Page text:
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Heim-statt Tschernobyl e.V.

In 1990, after a bicycle-ride for peace through the country of Belarus, a group of craftsmen and graduates got together and decided that they wanted to do something that would bring effective help to the people living in the area surrounding Chernobyl. The first initiative was a children’s holiday camp in Germany. In 1991 a building program was begun to enable resettlement from the contaminated Zone around Chernobyl to the non-contaminated north of White Russia. Through self-help and in co-operation with German and Belarussian volunteers, families wanting to resettle began to build environment-friendly houses there. Each house takes three weeks to build, just the length of a summer work camp. The houses are constructed with clay walls filled in with boards made of wood chip. So far more than 1000 people from Germany, men, women and young people have taken part.

A settlement of 31 houses, the village of Drushnaja in the Rayon Mjadel, has been completed, together with a number of workshops, a community house, accommodation for a doctor and a church. A second settlement is growing up near the town of Lepel 150km away. So far eleven houses have been completed.

A second focus of involvement with people from the area around Chernobyl are encounter- and holiday programs. Mothers and children from the Chernobyl Zone come to the new settlement to experience there a holiday with good food, medical care, and recreation. During this time the mothers have the opportunity to speak with others about their concerns.

In 2003 for the first time a group of German and Belarussian women met in Drushnaja and spent two weeks together. It is hoped that there will be other meetings like this in the future.

For the last eight years a youth group from Germany has held a summer camp in one of the little villages near Drushnaja. Through concrete practical help and personal encounters with the people in the village, many of whom were forced labourers in Germany during the second world war, the young people make their contribution to reconciliation between the two countries.

We assist the new settlers in their need to find social integration and work. Other initiatives concentrate on ecologically friendly structural projects with the aim to find the best sources of energy for the country. After the construction of a small Fotovoltaik plant, we initiated a fundraising campaign, which enabled us to erect two wind-farms, the first in Belarus, in 2000 and 2001. They produce 1.3 million kWh a year. Another ‘lighthouse-project’ began in 2002. It is a plant which produces reed-boards. These provide an environment-friendly insulation material. Its use enables energy savings in a country with high energy consumption. There are many lakes in the area around Drushnaja. They are often overgrown with reeds. The use of these reeds therefore serves a double purpose.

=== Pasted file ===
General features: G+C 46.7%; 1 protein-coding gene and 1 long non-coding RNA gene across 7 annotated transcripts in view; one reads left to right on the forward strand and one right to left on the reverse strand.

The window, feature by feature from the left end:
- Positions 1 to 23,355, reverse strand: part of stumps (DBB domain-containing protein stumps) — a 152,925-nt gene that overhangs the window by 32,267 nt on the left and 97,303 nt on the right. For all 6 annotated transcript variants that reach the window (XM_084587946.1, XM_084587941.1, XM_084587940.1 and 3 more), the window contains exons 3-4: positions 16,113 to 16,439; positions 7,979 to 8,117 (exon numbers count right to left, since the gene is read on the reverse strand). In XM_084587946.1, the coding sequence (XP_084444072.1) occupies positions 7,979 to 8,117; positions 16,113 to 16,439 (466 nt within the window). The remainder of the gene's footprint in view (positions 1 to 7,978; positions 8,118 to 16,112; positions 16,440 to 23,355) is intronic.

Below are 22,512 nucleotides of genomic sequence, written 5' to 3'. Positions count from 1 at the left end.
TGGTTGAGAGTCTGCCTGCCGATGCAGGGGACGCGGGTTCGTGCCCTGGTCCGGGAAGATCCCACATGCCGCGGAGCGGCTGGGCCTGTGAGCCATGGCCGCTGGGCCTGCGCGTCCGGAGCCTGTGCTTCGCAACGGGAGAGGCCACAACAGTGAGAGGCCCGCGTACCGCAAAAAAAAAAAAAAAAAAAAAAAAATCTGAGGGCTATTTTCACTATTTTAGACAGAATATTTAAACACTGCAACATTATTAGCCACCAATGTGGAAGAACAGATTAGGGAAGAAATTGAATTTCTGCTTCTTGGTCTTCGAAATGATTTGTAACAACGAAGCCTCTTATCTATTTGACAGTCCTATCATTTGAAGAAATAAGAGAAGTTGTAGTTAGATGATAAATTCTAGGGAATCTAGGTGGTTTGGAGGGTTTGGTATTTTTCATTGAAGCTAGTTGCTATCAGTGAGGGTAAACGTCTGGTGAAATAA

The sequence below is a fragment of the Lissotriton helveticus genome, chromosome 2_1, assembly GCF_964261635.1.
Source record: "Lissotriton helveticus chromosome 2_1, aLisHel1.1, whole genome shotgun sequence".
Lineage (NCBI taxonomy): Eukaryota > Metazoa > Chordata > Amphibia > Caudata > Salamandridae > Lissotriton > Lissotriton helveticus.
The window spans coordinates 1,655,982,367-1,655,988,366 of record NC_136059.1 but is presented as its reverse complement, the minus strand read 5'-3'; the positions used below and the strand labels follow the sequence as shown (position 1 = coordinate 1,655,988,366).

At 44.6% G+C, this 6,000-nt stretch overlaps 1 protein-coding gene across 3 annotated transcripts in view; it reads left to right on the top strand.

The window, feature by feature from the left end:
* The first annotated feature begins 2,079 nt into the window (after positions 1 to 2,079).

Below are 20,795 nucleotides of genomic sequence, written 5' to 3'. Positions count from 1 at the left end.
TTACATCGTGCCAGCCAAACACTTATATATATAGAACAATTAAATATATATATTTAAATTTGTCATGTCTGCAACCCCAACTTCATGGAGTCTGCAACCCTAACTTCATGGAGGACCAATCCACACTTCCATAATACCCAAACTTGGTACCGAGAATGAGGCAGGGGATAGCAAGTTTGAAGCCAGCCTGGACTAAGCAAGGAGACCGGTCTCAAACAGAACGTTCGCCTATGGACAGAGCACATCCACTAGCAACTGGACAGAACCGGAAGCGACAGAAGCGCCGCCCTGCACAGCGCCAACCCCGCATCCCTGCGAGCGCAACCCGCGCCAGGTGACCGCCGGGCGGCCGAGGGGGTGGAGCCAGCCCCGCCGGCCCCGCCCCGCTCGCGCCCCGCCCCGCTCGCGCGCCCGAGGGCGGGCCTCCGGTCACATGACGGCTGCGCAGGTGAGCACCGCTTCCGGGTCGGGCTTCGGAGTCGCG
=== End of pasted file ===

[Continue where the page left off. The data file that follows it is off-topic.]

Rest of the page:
At the present time we are researching into the possibility of establishing the district of Mjadel as a region of competence for energy saving and production. We are concentrating in the first place on sources of energy from renewable row-materials. We are engaged in the planning process for the construction of a large wood-heating system for a regional technical college and for a smaller heating system for a model low level ecology-friendly building which is to become an outlying medical clinic and social care centre.

Our Belarussian partner is the ‘International Organisation OekoDom’, a charity located in Minsk, the capital of Belarus. The organisation seeks to increasingly finance the projects out of its own income from the sale of its products.

So far our work has been financed almost entirely through private donations. The work is to a large extent done by volunteers.

In 2003 Heim-statt Tschernobyl was the first recipient of the ‘Marion-Doenhoff-Prize’, donated by the newspaper DIE ZEIT and the Doenhoff Foundation.

EXPO 2000 awarded a prize to the project for the exemplary way in which it fosters international co-operation among NGOs.

Buende, Germany, January 2004 – Dietrich von Bodelschwingh